Yes, it’s another Lego game. Which means that it’s the same as all the other Lego games, right? Well, no actually. In several important ways.
Of course, the basic gameplay is mostly unchanged. You go around a level, solve little puzzles and generally smash everything you come across, but this game (and it’s possible the Lego Incredibles and Lego DC Super Villains do the same – I’ve yet to play them) is more open world and far less linear than previous Lego titles. Rather than levels, as such, you have a number of planets. Each has a pretty large unrestricted area to explore, with a number of “missions” in each – find items, do fetch quests, kill X number of baddies, and so on.
Instead of gold bricks, there are now purple sparkly bricks to collect. On each world you need a number of these to progress to the next, and they can be obtained from missions as well as found hidden – and not so hidden – around the map. Red bricks are gone, replaced with special items you can collect that do similar things to the red bricks (2x multiplier, shield, “super” weapons, etc.) but you can’t use them all at the same time.
Also new to the series is the ability to build things. You’d think, being Lego, that would have been there all along – but in fact previously you could only build pre-determined items in pre-determined places. Here, once you have the blueprint, you can build what you want pretty much anywhere. Most things are small and provide specific functions – a generator, a water sprinkler, a trampoline, various vehicles – but there are huge structures that are of use on one almost-empty world that you need to populate.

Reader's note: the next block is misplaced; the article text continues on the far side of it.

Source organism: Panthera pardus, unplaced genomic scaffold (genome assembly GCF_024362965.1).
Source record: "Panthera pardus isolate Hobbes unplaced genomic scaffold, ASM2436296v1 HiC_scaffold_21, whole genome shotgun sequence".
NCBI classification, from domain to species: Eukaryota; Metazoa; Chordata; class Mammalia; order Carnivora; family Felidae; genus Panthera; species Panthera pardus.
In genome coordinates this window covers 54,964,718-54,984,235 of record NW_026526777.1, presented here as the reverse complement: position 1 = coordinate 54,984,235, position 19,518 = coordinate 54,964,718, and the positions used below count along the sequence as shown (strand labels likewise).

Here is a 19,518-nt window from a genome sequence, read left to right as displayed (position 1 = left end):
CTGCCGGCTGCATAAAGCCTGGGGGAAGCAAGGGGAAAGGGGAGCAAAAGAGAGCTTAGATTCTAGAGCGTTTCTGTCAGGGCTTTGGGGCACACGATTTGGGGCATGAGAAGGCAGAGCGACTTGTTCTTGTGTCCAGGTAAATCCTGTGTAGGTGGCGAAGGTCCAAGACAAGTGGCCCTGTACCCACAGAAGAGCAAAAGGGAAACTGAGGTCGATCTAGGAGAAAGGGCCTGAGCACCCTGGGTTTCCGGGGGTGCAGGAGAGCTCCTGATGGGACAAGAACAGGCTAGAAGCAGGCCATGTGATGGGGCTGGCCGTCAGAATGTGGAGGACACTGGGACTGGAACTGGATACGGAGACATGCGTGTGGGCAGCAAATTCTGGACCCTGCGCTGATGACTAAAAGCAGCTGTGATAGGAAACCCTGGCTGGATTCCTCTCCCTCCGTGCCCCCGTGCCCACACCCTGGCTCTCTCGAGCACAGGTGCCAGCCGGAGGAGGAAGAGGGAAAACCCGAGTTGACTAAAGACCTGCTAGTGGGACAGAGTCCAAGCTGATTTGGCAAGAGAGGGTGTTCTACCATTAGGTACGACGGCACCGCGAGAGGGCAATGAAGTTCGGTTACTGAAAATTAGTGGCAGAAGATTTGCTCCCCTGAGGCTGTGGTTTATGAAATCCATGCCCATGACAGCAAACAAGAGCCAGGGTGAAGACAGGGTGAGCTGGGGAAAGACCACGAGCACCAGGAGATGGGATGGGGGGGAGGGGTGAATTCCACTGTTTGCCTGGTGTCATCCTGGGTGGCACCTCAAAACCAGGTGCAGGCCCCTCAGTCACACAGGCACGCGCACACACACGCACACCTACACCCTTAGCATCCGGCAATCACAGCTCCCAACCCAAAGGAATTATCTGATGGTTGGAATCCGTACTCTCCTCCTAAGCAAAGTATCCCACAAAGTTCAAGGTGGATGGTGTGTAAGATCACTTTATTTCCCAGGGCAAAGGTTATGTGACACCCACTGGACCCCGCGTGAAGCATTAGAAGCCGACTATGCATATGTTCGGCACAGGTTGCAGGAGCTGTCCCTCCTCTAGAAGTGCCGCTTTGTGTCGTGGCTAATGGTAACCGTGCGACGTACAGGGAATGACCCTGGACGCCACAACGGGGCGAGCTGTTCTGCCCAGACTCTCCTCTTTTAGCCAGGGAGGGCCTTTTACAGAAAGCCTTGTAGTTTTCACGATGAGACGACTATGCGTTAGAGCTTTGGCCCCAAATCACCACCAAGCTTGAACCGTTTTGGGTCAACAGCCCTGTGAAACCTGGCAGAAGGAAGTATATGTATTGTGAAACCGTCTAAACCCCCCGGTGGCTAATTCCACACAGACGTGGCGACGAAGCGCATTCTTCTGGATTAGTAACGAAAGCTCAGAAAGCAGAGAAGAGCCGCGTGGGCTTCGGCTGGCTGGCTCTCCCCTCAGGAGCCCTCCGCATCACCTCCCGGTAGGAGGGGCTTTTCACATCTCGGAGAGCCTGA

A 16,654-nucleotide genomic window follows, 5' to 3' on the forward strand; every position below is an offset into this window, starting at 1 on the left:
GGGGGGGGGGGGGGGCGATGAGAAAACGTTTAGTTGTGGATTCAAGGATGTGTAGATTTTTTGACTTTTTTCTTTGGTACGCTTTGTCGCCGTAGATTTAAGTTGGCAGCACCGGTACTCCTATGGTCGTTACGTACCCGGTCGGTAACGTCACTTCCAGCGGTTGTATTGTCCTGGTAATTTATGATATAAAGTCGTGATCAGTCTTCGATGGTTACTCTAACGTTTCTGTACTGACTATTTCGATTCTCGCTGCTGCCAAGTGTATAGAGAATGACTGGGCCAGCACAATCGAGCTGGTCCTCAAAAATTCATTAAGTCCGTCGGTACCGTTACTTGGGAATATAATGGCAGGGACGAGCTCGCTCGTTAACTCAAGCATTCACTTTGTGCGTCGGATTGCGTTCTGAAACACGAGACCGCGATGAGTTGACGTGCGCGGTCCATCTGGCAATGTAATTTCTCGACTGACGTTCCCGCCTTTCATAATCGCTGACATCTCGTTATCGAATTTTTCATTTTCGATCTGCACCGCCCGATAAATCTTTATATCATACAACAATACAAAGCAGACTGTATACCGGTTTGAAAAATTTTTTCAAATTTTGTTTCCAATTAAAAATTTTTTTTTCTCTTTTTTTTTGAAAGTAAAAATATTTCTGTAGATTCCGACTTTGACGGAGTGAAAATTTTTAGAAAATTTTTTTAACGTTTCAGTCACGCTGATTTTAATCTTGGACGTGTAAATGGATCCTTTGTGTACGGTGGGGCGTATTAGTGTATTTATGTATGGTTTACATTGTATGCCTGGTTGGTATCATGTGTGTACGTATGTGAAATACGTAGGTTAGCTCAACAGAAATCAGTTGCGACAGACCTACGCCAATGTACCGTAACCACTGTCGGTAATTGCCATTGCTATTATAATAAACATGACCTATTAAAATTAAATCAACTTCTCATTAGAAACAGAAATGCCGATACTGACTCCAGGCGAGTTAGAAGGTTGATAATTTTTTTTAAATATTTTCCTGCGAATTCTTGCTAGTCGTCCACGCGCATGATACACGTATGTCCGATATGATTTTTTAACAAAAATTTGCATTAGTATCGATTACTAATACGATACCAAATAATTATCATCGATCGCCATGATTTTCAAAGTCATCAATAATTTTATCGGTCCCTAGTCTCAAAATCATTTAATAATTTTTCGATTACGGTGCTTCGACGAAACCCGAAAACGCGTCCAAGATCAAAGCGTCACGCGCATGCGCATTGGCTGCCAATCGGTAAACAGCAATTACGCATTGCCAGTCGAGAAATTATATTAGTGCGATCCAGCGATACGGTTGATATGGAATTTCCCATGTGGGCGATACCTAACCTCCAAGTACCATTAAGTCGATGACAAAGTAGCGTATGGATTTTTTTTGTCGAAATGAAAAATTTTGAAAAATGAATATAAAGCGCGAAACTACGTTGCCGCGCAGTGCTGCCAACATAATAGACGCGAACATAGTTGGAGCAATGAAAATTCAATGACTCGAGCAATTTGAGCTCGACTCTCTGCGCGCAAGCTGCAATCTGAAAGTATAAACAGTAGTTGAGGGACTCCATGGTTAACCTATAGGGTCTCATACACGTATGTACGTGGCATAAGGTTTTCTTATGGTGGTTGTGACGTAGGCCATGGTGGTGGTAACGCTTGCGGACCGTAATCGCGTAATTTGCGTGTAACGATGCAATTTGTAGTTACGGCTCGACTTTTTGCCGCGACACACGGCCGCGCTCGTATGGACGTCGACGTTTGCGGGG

Perhaps the biggest change, however, is you don’t need different characters to do certain tasks. Before, you’d need a character with a gun to shoot targets, or a character with super-strength to break certain objects. Part of the game would be unlocking all these characters, but in The Lego Movie 2 Videogame, it seems every character can do everything – one you’ve unlocked the skills through the story anyway. It streamlines things but loses a bit of what makes a Lego game a Lego game, I think.
Speaking of the story, it vaguely follows the plot of the film although almost as a sort of side story, spending lots of time on bits that barely got screen time, or entire sections I don’t remember from the film at all. Maybe it was based on an early draft of the screenplay, or perhaps they added bits to flesh it out? It’s also not as funny as either the film or other Lego games. There are no jokes, no silliness, and a lack of random pigs, sausages and toilets. And I’m serious in that this takes a lot away from the game, especially since the source material is supposed to be funny. You could forgive Lego Jurassic World or something not having jokes (but it did), but you can’t here.